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Tools That Move Nations: Supply and Demand

Updated on September 1, 2020
AzkaFariz profile image

I have been hooked about discussing every nook and cranny relating to business and economy for a while now.

We experience school at some point in our lives. In this institution, we learned many subjects to prepare us for our future. Those subjects ranged from sciences, social, and even careers. While all are important, the lesson with the most direct impact in daily life is social. In social class, we are instilled that the backbone of society is its market.

The market governs what we can and can’t do. If the market doesn’t want an apple, we should not sell an apple. People can try to vend apples, but nobody will buy them. Then, you will lose money. Furthermore, people believed the market is too unpredictable to do something. In truth, the market is volatile, but it is not uncalculable. To resolve that, we now have adequate resources to predict the market.

TV channels, newspapers, websites, etc. have provided us with information to understand the market. But lots of these informants are using idioms and jargon that most people can’t digest. Labor allocation, stocks, and the rise of cryptocurrency are unknown words for the majority of individuals. But it can be traced back to one primary term: supply and demand.

How It Shaped History

The belief that Supply and Demand are crucial may be older than Christianity. In the Tirukkural or Sacred Verses, classic Tamil literature from more than 2000 years ago, it is stated that “if people do not consume a product or service, then there will not be anybody to supply that product or service for the sake of price." So, history praised this concept for significant reasons.

“ If desire for goods increases while its availability decreases, its price rises. On the other hand, if availability of the good increases and the desire for it decreases, the price comes down.”

— Ibn Taymiyyah

Moreover, some historians argue that only a small portion of history isn’t done because of economic. Kingdoms conducted colonization to provide wealth. After that, let’s discuss the American Civil War. This event is fought between the northern states and the southern states, or it can be called the battle of paid and unpaid labor. Then, we know that the claims of historians are not nonsense but a rational argument.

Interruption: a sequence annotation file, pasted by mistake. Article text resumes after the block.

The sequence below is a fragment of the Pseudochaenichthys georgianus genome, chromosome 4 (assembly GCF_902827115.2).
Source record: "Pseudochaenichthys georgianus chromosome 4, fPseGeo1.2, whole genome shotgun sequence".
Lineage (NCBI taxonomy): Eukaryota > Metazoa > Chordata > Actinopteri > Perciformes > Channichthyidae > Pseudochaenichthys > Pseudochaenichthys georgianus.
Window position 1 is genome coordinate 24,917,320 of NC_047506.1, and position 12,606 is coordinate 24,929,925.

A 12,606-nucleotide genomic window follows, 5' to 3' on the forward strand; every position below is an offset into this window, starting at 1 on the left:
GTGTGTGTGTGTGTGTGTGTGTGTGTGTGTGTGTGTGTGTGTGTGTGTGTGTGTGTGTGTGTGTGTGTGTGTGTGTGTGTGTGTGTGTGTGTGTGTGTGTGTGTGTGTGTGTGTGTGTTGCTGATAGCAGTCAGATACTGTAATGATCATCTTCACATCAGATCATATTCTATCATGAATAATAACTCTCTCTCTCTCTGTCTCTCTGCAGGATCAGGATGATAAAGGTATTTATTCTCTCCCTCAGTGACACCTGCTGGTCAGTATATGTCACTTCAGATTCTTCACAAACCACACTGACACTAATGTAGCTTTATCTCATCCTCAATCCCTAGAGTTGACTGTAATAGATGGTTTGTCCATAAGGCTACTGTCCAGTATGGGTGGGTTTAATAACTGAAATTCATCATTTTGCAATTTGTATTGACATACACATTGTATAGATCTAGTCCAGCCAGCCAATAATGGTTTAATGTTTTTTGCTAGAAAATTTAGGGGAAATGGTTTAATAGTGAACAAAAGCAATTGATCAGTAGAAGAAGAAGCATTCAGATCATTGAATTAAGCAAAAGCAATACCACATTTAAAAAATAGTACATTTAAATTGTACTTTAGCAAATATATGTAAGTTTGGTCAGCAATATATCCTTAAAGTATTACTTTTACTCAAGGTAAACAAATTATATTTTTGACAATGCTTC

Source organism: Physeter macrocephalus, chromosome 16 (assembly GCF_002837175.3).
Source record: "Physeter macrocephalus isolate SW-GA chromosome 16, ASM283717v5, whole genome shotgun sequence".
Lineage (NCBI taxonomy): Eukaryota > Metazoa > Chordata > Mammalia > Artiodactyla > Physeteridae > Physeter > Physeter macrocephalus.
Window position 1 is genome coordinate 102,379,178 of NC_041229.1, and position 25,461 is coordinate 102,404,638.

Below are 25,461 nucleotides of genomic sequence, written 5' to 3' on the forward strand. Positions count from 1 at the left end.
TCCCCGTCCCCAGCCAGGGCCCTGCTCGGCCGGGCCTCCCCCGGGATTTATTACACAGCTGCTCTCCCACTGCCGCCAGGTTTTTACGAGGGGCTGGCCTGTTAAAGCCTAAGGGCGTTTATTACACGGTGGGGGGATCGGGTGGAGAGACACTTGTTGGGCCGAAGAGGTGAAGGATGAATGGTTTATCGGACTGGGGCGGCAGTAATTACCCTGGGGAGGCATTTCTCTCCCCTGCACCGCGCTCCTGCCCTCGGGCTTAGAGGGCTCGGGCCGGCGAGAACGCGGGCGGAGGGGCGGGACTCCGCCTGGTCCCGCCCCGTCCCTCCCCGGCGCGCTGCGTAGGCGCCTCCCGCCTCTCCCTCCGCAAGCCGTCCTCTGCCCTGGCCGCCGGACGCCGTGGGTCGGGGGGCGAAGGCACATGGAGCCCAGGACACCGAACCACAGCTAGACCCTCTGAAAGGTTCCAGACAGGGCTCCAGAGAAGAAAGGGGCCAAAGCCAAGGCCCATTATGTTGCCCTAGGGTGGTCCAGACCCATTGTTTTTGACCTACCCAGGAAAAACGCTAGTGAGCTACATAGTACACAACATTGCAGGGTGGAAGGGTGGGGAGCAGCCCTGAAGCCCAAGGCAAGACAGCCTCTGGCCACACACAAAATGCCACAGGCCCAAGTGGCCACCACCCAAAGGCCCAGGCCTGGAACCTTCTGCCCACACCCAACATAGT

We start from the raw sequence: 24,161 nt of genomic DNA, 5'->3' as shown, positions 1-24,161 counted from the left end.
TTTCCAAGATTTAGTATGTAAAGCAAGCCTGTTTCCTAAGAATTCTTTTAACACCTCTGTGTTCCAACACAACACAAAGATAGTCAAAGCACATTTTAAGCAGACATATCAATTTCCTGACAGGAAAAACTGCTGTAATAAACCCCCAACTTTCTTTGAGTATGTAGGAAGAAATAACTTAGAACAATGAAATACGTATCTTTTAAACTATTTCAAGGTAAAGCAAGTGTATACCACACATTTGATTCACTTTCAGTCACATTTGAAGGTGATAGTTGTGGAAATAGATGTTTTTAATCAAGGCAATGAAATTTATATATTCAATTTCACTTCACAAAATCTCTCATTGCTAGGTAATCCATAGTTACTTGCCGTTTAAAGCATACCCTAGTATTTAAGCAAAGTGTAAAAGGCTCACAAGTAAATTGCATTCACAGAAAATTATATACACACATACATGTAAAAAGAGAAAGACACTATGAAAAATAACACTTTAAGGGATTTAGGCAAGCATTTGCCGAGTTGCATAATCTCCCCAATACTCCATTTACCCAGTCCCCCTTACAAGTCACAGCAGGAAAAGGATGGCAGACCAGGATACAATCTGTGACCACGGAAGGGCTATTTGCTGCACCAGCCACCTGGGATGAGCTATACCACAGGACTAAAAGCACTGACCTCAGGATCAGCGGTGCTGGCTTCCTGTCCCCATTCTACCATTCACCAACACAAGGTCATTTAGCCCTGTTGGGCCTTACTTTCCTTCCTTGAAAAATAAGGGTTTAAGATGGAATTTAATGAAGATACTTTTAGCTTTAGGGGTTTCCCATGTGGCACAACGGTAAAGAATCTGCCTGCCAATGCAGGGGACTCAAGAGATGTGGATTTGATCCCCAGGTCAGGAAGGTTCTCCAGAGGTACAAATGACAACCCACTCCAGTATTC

Our past has been dictated by supply and demand. And the present, as well as the future, may not be different. It is worth knowing that people have the power to control the market. Products won’t be manufactured if people boycott it. People could react proactively rather than reactively. They can change the flow of commerce by making necessities. The prospect of the market was, is, and will be endless.

We Change and Are Changed by Market

Supply and demand are always there, but the force changing them doesn’t consistently exist. If an individual could change the market, he/she will be a big shot in the industry. Indeed, people believed that changing the market is a complicated topic. While this idea has some truth in it, changing the market is not complicated; it is difficult. A person could change the market by formulating a necessity for the people.

Steve Jobs announced the iPhone in 2007. Experts didn’t believe that the concept was possible. And they are right. In the past, the components were not powerful enough to deliver all iPhone features properly. The first was riddled with bugs and other technical issues. But its main selling point, the touchscreen feature, was such a big deal that it started a defining trend for the era.

In comparison, BlackBerry was a giant in the phone industry. In 2009, 20% of phones used were produced by them. But five years later, its numbers drop below 1%. The market demanded that phones must have a touchscreen. Whereas, BlackBerry insisted that their design was the best. Coupled with, BlackBerry wasn’t observant to see that the market shifted toward digital components. And when they realized it, their time was over.

“Man Is Greater Than the Tools He Invents”

Besides, supply and demand cannot solve all problems. The market governs our lives, and supply and demand is the head of the market. There is a difference between can be fixed and should be repaired. From an economic perspective, every trade is beneficial. With this argument, organ trading should be legal. Unfortunately, this concept cannot and will not replace what makes us human: morals and ethics.

“If it ain't broke, don't fix it.”

— Bert Lance

This idea, and economy in general, can solve and explain many problems in a wide range of fields, but it struggles when faced with ethics and human morals. Selling your culture to gain capital is the best thing to do according to economic standards. But it isn’t a noble thing to do as a human being. Nobody will think to trade their cherished heritage with some paper to purchase the newest Rolls Royce.

Trading your baby for a trip to Hawaii is also okay based on this standard. But you shouldn’t do it just because it is beneficial for your capital. It can even backfire you since you lost emotional support. Only a small portion of ideas works in every situation. Hence, we should strive to rationalize our choices more.

Rationality Is What We Need

On the surface, supply and demand are only an exercise we answered at school. But after further inspection, it has depths and importance on why we should understand it. Economists believed that this concept alone should be enough to achieve the definition of economics: the study of scarcity and choice.

© 2020 Azka Fariz Fadhilah

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